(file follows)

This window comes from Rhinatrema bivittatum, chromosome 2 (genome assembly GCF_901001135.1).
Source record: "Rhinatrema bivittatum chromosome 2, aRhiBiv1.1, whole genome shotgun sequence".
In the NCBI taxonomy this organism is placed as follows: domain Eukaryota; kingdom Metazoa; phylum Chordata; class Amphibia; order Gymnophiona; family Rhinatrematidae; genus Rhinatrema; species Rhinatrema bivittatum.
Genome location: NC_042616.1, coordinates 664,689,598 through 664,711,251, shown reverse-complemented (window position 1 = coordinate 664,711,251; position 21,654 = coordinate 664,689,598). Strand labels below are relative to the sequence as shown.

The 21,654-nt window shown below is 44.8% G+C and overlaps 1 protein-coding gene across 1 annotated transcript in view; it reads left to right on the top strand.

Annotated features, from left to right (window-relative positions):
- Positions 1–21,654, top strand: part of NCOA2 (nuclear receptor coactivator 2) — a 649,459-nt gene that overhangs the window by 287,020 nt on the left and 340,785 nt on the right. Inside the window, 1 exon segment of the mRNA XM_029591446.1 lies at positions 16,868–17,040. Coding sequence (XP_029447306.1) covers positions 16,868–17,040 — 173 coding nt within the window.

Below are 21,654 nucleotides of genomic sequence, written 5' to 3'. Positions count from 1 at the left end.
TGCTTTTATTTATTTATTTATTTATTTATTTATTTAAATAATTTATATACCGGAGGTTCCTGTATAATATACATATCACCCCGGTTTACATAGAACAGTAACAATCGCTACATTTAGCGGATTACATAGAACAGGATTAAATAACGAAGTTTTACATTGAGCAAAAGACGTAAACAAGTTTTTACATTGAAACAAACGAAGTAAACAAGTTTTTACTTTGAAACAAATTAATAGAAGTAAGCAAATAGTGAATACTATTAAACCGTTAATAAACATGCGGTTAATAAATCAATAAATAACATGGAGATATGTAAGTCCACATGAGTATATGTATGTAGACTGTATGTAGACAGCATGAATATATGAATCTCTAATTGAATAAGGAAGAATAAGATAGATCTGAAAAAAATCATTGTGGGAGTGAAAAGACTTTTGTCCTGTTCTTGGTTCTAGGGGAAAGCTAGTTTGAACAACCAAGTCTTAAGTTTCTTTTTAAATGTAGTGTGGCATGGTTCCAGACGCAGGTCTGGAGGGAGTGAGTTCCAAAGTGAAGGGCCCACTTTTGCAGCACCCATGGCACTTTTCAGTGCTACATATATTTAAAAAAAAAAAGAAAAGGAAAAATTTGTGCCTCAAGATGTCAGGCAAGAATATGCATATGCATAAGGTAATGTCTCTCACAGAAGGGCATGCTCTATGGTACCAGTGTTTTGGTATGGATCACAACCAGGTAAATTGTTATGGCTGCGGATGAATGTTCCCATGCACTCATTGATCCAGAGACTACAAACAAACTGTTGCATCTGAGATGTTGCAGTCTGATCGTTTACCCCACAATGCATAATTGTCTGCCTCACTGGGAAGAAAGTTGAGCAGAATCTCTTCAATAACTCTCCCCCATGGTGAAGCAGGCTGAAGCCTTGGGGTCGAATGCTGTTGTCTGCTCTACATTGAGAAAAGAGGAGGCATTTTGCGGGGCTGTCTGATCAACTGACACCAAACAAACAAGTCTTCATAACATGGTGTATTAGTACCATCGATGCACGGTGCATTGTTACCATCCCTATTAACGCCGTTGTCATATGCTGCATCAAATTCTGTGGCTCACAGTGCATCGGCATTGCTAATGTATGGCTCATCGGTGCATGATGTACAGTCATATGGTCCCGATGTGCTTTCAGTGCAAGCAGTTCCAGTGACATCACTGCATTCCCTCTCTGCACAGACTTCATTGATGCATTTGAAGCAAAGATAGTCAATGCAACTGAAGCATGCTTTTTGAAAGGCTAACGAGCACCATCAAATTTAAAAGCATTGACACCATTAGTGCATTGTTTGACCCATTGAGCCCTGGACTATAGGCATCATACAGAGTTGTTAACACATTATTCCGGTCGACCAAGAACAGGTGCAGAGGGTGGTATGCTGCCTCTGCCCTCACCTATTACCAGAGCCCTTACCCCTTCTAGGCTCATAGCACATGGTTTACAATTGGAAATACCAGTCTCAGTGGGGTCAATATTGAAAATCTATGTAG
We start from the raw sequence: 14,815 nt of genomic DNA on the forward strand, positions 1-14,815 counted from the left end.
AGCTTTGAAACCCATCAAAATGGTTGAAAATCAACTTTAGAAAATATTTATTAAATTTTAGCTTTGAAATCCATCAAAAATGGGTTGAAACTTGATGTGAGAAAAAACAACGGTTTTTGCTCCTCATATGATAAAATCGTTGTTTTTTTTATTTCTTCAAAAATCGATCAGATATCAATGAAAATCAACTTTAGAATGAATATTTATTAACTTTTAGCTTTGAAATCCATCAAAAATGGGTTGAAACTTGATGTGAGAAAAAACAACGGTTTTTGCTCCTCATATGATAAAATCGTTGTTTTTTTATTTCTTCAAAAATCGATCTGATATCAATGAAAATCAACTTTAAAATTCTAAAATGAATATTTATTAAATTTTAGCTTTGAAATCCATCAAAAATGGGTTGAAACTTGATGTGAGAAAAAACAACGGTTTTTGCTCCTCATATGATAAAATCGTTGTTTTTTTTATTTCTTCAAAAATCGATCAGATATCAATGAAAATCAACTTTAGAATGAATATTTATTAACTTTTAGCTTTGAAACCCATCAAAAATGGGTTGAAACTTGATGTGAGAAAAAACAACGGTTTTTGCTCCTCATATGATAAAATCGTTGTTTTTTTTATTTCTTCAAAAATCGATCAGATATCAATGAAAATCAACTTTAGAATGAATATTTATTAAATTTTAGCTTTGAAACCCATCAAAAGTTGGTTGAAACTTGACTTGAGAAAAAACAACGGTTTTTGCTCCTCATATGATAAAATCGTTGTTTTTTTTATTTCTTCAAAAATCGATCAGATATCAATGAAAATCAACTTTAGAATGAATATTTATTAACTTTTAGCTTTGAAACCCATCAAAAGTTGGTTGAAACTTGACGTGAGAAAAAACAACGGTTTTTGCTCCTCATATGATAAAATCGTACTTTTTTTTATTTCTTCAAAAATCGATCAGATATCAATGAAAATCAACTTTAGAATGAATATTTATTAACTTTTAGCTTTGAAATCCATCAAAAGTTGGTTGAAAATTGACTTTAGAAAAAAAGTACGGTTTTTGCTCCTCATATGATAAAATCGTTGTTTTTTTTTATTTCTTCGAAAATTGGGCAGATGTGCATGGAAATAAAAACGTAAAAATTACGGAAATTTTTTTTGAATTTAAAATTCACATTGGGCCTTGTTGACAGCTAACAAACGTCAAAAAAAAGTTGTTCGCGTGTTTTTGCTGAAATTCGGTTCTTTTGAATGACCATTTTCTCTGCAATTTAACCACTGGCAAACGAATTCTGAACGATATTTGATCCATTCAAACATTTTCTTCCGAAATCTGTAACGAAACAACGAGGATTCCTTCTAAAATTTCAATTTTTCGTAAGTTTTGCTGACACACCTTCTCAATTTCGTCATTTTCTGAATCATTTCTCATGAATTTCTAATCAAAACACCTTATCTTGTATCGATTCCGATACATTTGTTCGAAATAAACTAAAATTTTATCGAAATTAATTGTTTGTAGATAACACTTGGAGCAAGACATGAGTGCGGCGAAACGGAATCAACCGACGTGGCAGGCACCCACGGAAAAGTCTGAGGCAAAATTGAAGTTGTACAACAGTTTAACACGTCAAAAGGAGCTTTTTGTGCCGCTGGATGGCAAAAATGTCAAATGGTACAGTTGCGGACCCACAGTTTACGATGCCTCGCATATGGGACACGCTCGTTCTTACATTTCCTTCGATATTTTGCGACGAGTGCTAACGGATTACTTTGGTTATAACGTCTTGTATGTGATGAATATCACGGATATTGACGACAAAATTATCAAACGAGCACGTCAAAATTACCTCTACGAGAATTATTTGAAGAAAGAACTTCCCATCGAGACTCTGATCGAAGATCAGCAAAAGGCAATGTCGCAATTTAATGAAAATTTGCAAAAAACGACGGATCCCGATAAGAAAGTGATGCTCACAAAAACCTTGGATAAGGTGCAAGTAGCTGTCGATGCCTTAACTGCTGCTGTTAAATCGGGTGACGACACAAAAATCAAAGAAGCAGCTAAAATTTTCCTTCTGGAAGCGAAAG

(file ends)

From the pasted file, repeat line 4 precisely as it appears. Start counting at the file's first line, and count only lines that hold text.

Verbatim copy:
Genome location: NC_042616.1, coordinates 664,689,598 through 664,711,251, shown reverse-complemented (window position 1 = coordinate 664,711,251; position 21,654 = coordinate 664,689,598). Strand labels below are relative to the sequence as shown.